Marlon Marshall, Clinton's director of state campaigns and political engagement, who directs the field operations, says Koloc has helped him find volunteers and staff in places he never would have looked. "I think what happens on a lot of campaigns is you reach out to networks of people you know, so who has done a campaign before, or here is my social network," he says. "Nat has thought of ways to get nontraditional people involved. Also, how do we make sure to reach out to communities of color to talk about the different opportunities we have?"The response to Clinton’s Autism Works Initiative has been glowing, being described as “empowering” and “transformational.”
The Guardian reports:
Hillary Clinton just made disability history. For the first time, a mainstream political candidate prioritized the rights and opinions of autistic people by embracing policies that autistic advocates and activists have rallied around for years.
Clinton’s autism plan, announced Tuesday, is well-informed and shows a grasp of the issues that few outside of disability rights circles have. If she wins the election and does even half of the things she promises, she could make an enormous difference in the everyday lives of autistic people. If she loses, she has still tremendously raised the bar on how presidential candidates can and should address autism.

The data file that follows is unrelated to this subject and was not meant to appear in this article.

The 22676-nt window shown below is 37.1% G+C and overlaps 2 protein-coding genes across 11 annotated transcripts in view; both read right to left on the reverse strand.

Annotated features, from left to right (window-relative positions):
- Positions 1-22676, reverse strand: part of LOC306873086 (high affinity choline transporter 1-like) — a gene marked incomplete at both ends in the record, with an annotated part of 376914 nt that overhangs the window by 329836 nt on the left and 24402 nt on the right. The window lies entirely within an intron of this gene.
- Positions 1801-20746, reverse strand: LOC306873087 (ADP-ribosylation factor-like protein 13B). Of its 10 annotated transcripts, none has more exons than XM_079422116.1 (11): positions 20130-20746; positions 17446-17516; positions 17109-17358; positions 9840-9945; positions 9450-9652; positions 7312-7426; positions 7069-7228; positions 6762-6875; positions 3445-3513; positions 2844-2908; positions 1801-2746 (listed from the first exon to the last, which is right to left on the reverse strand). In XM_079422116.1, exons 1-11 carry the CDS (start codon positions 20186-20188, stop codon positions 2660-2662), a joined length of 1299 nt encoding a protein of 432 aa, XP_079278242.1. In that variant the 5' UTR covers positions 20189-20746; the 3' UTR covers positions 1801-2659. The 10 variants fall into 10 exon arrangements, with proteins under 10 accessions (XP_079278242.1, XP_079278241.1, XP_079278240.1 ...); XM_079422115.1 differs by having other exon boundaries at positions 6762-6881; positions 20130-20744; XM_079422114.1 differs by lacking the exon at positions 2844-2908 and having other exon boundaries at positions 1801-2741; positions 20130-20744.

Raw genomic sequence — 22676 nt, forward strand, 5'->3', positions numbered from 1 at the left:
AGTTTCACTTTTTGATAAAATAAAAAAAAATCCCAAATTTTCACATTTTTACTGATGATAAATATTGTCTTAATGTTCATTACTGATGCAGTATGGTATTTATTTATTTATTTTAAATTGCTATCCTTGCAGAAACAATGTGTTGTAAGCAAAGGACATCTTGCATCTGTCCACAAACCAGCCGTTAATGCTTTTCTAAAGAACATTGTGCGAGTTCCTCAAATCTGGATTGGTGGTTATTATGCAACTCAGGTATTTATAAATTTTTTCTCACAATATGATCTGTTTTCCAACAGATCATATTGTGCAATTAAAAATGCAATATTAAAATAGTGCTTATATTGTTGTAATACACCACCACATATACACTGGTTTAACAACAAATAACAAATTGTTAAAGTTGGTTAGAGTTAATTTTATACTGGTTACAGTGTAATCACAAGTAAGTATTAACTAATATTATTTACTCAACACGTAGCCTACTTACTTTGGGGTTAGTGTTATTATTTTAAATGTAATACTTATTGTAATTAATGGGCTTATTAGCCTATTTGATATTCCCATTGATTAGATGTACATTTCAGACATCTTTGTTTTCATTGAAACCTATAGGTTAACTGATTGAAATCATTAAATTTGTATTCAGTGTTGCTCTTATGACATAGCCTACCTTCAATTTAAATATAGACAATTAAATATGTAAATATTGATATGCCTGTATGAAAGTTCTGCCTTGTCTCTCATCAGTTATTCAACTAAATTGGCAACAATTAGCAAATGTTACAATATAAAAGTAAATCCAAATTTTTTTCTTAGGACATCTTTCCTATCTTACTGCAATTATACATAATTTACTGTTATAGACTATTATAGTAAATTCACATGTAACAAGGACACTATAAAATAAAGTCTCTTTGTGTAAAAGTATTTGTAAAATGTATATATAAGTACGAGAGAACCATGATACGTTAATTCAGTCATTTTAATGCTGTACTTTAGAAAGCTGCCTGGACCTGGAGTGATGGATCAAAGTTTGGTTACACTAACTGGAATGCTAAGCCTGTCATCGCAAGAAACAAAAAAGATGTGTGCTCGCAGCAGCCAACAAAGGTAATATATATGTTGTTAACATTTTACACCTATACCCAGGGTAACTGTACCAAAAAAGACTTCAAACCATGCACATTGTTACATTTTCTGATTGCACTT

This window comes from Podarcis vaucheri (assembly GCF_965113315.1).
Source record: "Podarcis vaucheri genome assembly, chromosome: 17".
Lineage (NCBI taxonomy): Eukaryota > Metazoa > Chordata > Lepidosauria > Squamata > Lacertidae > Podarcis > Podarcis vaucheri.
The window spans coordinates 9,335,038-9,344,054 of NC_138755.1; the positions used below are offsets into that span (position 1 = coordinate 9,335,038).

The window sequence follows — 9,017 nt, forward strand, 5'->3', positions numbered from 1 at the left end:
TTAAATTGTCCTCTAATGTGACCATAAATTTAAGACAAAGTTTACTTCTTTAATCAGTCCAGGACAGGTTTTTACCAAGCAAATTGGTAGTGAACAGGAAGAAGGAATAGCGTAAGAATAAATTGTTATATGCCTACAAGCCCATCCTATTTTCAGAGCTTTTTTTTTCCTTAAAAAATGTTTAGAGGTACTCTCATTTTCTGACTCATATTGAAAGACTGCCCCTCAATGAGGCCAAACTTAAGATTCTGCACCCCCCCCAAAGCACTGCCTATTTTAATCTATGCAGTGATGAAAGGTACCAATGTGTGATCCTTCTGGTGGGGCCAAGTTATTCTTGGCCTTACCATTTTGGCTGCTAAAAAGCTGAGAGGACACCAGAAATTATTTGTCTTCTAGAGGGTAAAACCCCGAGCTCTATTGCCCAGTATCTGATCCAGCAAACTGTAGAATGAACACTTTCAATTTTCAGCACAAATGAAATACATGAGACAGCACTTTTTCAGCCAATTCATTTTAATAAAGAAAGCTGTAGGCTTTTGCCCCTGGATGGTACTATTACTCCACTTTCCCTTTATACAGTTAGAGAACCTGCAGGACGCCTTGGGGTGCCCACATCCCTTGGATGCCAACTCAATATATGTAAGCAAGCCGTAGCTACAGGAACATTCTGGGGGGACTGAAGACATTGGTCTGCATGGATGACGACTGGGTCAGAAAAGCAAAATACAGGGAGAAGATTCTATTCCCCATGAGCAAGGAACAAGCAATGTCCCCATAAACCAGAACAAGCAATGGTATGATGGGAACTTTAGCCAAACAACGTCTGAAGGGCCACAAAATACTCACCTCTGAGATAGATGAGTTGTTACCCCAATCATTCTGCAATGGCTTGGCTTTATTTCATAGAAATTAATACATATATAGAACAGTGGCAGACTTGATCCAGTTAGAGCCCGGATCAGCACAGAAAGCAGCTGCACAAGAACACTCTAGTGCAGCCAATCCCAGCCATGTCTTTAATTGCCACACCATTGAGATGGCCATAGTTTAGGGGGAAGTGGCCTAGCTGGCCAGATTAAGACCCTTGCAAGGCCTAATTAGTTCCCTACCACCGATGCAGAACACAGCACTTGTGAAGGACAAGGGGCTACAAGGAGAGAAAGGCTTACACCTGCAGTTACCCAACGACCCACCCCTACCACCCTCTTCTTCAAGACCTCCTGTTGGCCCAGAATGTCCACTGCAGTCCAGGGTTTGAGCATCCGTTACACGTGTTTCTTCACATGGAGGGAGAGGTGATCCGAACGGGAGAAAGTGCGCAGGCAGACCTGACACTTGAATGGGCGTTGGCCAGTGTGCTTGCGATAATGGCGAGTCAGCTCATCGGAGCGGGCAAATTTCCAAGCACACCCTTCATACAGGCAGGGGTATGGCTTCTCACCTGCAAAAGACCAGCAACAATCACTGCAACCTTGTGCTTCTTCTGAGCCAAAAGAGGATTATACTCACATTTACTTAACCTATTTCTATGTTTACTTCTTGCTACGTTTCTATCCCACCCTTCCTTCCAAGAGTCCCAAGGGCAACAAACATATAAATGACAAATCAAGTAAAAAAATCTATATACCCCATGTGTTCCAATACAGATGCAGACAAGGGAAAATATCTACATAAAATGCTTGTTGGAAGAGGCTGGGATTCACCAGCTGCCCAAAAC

Her plan focuses on necessary and sorely needed support programs for autistic people: improving employment opportunities and housing availability, significantly limiting the use of physical restraints, guaranteeing access to assistive communication technology for people who are nonverbal or have difficulty with spoken language and a specific call to do research on adult autism prevalence and needs. These issues are of vital importance to autistic people and our loved ones. No other major US presidential candidate has made these issues a part of his or her political platform.
Like many of my peers, I should be “feeling the Bern”. However, in promising to help support and preserve the rights of people whose humanity is rarely acknowledged, she has proposed something more progressive than many, if not all, of her opponents’ policies.Clinton appeared alongside her primary rivals last night, speaking to a raucous crowd of Democratic activists.